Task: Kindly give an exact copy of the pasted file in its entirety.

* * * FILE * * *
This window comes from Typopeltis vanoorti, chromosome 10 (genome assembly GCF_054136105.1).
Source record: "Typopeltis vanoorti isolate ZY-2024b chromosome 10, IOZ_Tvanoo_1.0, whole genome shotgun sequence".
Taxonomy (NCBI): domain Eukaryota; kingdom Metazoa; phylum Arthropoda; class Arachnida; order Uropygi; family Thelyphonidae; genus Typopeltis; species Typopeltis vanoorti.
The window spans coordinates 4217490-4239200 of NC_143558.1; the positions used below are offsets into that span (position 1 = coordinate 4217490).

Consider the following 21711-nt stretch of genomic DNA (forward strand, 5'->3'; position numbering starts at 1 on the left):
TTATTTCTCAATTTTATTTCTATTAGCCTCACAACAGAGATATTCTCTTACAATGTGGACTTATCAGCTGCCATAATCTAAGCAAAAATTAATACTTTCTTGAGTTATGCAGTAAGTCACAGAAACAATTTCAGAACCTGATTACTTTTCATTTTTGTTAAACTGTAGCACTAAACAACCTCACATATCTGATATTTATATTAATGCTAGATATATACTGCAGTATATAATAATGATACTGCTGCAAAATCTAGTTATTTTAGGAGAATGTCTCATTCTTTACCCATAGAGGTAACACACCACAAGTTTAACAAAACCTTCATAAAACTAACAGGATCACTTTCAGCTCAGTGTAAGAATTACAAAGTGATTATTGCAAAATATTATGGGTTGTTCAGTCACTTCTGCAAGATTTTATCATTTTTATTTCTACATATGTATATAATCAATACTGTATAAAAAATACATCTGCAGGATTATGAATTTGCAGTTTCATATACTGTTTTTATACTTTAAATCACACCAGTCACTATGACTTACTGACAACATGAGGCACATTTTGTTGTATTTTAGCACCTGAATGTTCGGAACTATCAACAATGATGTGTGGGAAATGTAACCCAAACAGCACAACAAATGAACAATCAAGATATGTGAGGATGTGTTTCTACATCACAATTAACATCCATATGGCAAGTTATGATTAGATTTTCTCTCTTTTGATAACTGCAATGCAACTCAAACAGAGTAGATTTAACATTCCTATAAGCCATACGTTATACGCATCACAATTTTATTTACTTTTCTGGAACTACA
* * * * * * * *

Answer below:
This window comes from Typopeltis vanoorti, chromosome 10 (genome assembly GCF_054136105.1).
Source record: "Typopeltis vanoorti isolate ZY-2024b chromosome 10, IOZ_Tvanoo_1.0, whole genome shotgun sequence".
Taxonomy (NCBI): domain Eukaryota; kingdom Metazoa; phylum Arthropoda; class Arachnida; order Uropygi; family Thelyphonidae; genus Typopeltis; species Typopeltis vanoorti.
The window spans coordinates 4217490-4239200 of NC_143558.1; the positions used below are offsets into that span (position 1 = coordinate 4217490).

Consider the following 21711-nt stretch of genomic DNA (forward strand, 5'->3'; position numbering starts at 1 on the left):
TTATTTCTCAATTTTATTTCTATTAGCCTCACAACAGAGATATTCTCTTACAATGTGGACTTATCAGCTGCCATAATCTAAGCAAAAATTAATACTTTCTTGAGTTATGCAGTAAGTCACAGAAACAATTTCAGAACCTGATTACTTTTCATTTTTGTTAAACTGTAGCACTAAACAACCTCACATATCTGATATTTATATTAATGCTAGATATATACTGCAGTATATAATAATGATACTGCTGCAAAATCTAGTTATTTTAGGAGAATGTCTCATTCTTTACCCATAGAGGTAACACACCACAAGTTTAACAAAACCTTCATAAAACTAACAGGATCACTTTCAGCTCAGTGTAAGAATTACAAAGTGATTATTGCAAAATATTATGGGTTGTTCAGTCACTTCTGCAAGATTTTATCATTTTTATTTCTACATATGTATATAATCAATACTGTATAAAAAATACATCTGCAGGATTATGAATTTGCAGTTTCATATACTGTTTTTATACTTTAAATCACACCAGTCACTATGACTTACTGACAACATGAGGCACATTTTGTTGTATTTTAGCACCTGAATGTTCGGAACTATCAACAATGATGTGTGGGAAATGTAACCCAAACAGCACAACAAATGAACAATCAAGATATGTGAGGATGTGTTTCTACATCACAATTAACATCCATATGGCAAGTTATGATTAGATTTTCTCTCTTTTGATAACTGCAATGCAACTCAAACAGAGTAGATTTAACATTCCTATAAGCCATACGTTATACGCATCACAATTTTATTTACTTTTCTGGAACTACA